The total value of the deal is $1.6 billion, which includes funding for additional vaccine R&D, according to Bavarian Nordic. The contract also supports funding for clinical and nonclinical studies so the company can submit Imvamune to the FDA for review.
The vaccine will be added to the Strategic National Stockpile, HHS Secretary Mike Leavitt said, and would be used in the event of a smallpox outbreak to protect those with weakened immune systems.
The Strategic National Stockpile already contains enough smallpox vaccine courses for every U.S. citizen, but the vaccines were produced using vaccinia virus, a relative of smallpox virus. A live, replicating virus, vaccinia can cause side effects that can be potentially life-threatening, HHS said. People with compromised immune systems cannot receive that vaccine, but Imvamune contains a weakened form of the vaccinia virus that cannot replicate in humans, so it is safe.
This is the first Project BioShield contract awarded under the Pandemic and All-Hazards Preparedness Act of 2006, HHS noted. Under the act, the company can receive advance payments as it reaches certain milestones in product development, before the delivery of its product to the Strategic National Stockpile.
Under the contract, Bavarian Nordic will receive advance and milestone payments amounting to $150 million in 2007 and $125 million in 2008, the company said. The contract also includes an optional portion, worth $1.1 billion, to fund further clinical studies in children, elderly patients and patients infected with HIV, as well as funding for up to an additional 60 million doses of Imvamune.
“From the very first presentation of Imvamune for the U.S. government in 2001, we have had a constructive and trusting collaboration with the U.S. authorities,” Peter Wulff, president and CEO of Bavarian Nordic, said. “Therefore we do not consider this contract to be a single transaction, but rather the beginning of a long-term partnership with the U.S. government.” — Breda Lund
Sponsors of clinical trials comparing two drugs head-to-head can affect which drug is deemed superior, according to a study analyzing 192 drug comparison clinical studies.
Clinical trials comparing statins with other drugs were more likely to report results and conclusions favoring the sponsor’s drug instead of the comparator drug, the analysis found. The study, conducted by three researchers at the University of California, San Francisco, and one from the University of Leiden, the Netherlands, was published in the June 7 edition of PloS Medicine.
Trials were approximately 20 times more likely to have results favoring the sponsor’s drug, and approximately 34 times more likely to have conclusions or interpretations favoring the sponsor’s drug, according to the study.
The study looked at results of 192 published randomized controlled trials from 1999-2005, involving seven different statins overall. Ninety-five of the trials were funded by industry, the study said, and approximately one-third did not disclose a funding source. The trials that did not disclose a funding source were less likely to have conclusions favoring the test drug, according to the analysis.
There are several reasons why a trial could favor a sponsor’s drug, the researchers said. For example, drugmakers could only fund trials that are likely to produce a statistically significant result and could use nonequivalent doses of drugs for testing. In addition, sponsors could not report the results of studies that do not favor their drugs, the study noted.
Consumers need to be aware of the potential biases and financial conflicts of interests in comparison studies, the analysis noted. In particular, consumers choosing drugs for a formulary or insurance plan need to be skeptical of industry-funded comparison trials.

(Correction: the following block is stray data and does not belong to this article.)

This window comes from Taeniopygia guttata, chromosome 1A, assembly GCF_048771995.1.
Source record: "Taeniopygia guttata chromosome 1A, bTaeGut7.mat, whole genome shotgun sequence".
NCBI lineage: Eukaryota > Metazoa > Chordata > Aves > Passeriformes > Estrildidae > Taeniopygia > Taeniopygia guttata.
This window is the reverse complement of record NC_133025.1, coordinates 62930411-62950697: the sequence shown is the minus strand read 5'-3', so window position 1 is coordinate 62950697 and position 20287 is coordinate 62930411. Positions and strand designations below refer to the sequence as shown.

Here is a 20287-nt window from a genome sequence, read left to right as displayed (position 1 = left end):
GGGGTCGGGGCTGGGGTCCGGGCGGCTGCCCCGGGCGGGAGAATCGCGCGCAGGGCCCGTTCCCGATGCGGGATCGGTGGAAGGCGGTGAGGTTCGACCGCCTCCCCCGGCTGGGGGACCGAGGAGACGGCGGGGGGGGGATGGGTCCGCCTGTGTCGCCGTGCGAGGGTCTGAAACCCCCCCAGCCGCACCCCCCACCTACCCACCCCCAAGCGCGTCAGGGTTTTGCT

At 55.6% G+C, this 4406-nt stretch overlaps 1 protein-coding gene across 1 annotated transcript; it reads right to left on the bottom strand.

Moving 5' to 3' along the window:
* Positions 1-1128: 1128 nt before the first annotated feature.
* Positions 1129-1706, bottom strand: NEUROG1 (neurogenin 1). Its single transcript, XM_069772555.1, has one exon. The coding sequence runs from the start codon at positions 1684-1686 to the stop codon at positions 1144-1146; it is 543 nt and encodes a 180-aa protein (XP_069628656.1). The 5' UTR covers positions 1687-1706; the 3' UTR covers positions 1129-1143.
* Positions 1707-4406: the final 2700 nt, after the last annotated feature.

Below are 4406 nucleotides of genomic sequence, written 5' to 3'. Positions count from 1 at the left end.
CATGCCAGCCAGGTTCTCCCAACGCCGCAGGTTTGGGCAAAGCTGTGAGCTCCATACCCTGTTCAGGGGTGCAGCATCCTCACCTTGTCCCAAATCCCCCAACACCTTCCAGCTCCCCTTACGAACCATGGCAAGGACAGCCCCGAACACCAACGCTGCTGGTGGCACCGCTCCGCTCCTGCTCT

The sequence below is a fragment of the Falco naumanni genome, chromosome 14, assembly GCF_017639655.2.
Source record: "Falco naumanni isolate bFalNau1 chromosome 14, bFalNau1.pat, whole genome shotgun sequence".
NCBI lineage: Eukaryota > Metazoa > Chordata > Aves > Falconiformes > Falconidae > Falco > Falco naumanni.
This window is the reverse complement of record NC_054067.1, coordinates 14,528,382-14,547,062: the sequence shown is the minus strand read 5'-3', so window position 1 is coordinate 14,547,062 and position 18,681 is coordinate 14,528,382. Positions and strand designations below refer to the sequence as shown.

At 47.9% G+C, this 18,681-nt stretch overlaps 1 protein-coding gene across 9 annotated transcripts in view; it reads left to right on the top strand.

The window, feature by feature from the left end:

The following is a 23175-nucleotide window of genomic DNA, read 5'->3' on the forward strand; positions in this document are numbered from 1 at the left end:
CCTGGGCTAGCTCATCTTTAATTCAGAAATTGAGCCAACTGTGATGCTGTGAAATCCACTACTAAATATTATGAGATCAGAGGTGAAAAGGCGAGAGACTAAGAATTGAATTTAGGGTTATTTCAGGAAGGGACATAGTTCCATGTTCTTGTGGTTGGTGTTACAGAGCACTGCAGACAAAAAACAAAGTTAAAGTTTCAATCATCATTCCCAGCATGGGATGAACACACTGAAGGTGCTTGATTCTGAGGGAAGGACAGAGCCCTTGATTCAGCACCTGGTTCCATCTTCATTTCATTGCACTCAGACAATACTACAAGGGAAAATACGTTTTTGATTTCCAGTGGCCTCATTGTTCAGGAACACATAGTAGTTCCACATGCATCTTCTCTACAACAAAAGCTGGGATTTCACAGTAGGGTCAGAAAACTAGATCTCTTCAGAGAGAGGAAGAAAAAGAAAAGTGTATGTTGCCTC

Nearly half of the trials did not have adequate blinding in place to ensure the scientists did not know which drug patients were taking, according to the analysis. Studies with adequate blinding were less likely to report results favoring the sponsor’s drug, the study found.
Industry group PhRMA criticized the study, saying it suggested the FDA did not regulate how companies used clinical trial results. Companies cannot use clinical trial information in marketing their products unless the FDA has approved it, and those who do not follow the agency’s rules will face enforcement action, PhRMA Senior Vice President Ken Johnson said. “It is simply not accurate to imply that the FDA would turn a blind eye to biased clinical trial data,” he added.
The study can be seen at medicine.plosjournals.org/perlserv/?request=get-document&doi=10.1371/journal.pmed.0040184. — Emily Ethridge
The St. Elizabeth Medical Center Institutional Review Board (IRB), Utica, N.Y., has been barred from allowing new subjects to be enrolled into ongoing clinical trials under its purview. Also, the FDA may withhold approval of any new studies the board has reviewed due to its repeated and continuing violations of its own written procedures and federal regulations, according to an FDA warning letter.
The IRB inappropriately approved clinical trials under an expedited review process and violated its own procedures by not holding meetings with the required frequency and allowing proxy voting, according to the May 8 warning letter, which was recently posted to the FDA website.
The IRB’s infringement of continuing review, expedited review, recordkeeping and written procedure requirements was repeated and continued since an April 2004 inspection that generated a November 2004 warning letter, according to the recent warning letter. Therefore, the agency will not lift its sanctions against the IRB until it receives evidence of adequate corrective actions.
The IRB inappropriately used expedited review, which is intended for “research involving no more than minimal risk or [to] review minor changes in previously approved research,” and in several instances, IRB members were notified of expedited review actions weeks or months after the fact, and not within one week as required, the warning letter said.
Moreover, the IRB secretary “was allowed expedited review authority to grant approval for significant study changes and annual renewal of significant risk studies,” although, being a nonscientific member of the board, this person may not have been qualified to act as a reviewer in all situations, especially those touching on medical concerns and risks to human subjects, the letter said.
The IRB membership roster has listed only 12 members since Oct. 12, 2005, one short of the full complement, the warning letter said. The IRB was also cited for:
IRB Secretary Martha Kodzy told DID that the warning letter contained “mostly administrative findings” and that the IRB has sent a response to the FDA.
The warning letter can be accessed at www.fda.gov/foi/warning_letters/s6359c.htm. — Martin Gidron